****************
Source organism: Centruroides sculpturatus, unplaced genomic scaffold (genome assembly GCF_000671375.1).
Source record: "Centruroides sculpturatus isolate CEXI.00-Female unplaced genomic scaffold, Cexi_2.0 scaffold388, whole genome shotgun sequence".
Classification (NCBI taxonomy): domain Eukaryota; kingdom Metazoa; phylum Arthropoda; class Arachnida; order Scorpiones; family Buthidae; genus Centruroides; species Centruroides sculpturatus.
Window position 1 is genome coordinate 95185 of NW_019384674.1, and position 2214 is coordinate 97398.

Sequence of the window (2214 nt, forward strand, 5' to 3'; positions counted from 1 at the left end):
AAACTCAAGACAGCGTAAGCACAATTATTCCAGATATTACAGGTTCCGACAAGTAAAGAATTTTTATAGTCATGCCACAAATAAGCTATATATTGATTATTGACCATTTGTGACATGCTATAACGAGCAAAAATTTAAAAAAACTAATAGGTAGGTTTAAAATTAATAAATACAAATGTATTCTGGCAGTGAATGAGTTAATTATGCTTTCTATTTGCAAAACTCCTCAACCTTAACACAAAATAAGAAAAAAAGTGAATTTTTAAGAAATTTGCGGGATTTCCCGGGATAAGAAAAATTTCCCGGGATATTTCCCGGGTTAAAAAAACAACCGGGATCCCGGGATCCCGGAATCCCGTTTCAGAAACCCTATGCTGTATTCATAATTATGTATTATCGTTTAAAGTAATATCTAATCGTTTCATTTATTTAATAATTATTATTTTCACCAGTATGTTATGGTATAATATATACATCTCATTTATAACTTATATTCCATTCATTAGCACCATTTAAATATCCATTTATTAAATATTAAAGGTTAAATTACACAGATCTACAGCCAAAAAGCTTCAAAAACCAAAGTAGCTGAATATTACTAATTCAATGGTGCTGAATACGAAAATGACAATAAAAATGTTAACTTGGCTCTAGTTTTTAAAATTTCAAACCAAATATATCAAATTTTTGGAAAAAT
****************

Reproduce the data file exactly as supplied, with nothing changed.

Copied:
Source organism: Centruroides sculpturatus, unplaced genomic scaffold (genome assembly GCF_000671375.1).
Source record: "Centruroides sculpturatus isolate CEXI.00-Female unplaced genomic scaffold, Cexi_2.0 scaffold388, whole genome shotgun sequence".
Classification (NCBI taxonomy): domain Eukaryota; kingdom Metazoa; phylum Arthropoda; class Arachnida; order Scorpiones; family Buthidae; genus Centruroides; species Centruroides sculpturatus.
Window position 1 is genome coordinate 95185 of NW_019384674.1, and position 2214 is coordinate 97398.

Sequence of the window (2214 nt, forward strand, 5' to 3'; positions counted from 1 at the left end):
AAACTCAAGACAGCGTAAGCACAATTATTCCAGATATTACAGGTTCCGACAAGTAAAGAATTTTTATAGTCATGCCACAAATAAGCTATATATTGATTATTGACCATTTGTGACATGCTATAACGAGCAAAAATTTAAAAAAACTAATAGGTAGGTTTAAAATTAATAAATACAAATGTATTCTGGCAGTGAATGAGTTAATTATGCTTTCTATTTGCAAAACTCCTCAACCTTAACACAAAATAAGAAAAAAAGTGAATTTTTAAGAAATTTGCGGGATTTCCCGGGATAAGAAAAATTTCCCGGGATATTTCCCGGGTTAAAAAAACAACCGGGATCCCGGGATCCCGGAATCCCGTTTCAGAAACCCTATGCTGTATTCATAATTATGTATTATCGTTTAAAGTAATATCTAATCGTTTCATTTATTTAATAATTATTATTTTCACCAGTATGTTATGGTATAATATATACATCTCATTTATAACTTATATTCCATTCATTAGCACCATTTAAATATCCATTTATTAAATATTAAAGGTTAAATTACACAGATCTACAGCCAAAAAGCTTCAAAAACCAAAGTAGCTGAATATTACTAATTCAATGGTGCTGAATACGAAAATGACAATAAAAATGTTAACTTGGCTCTAGTTTTTAAAATTTCAAACCAAATATATCAAATTTTTGGAAAAAT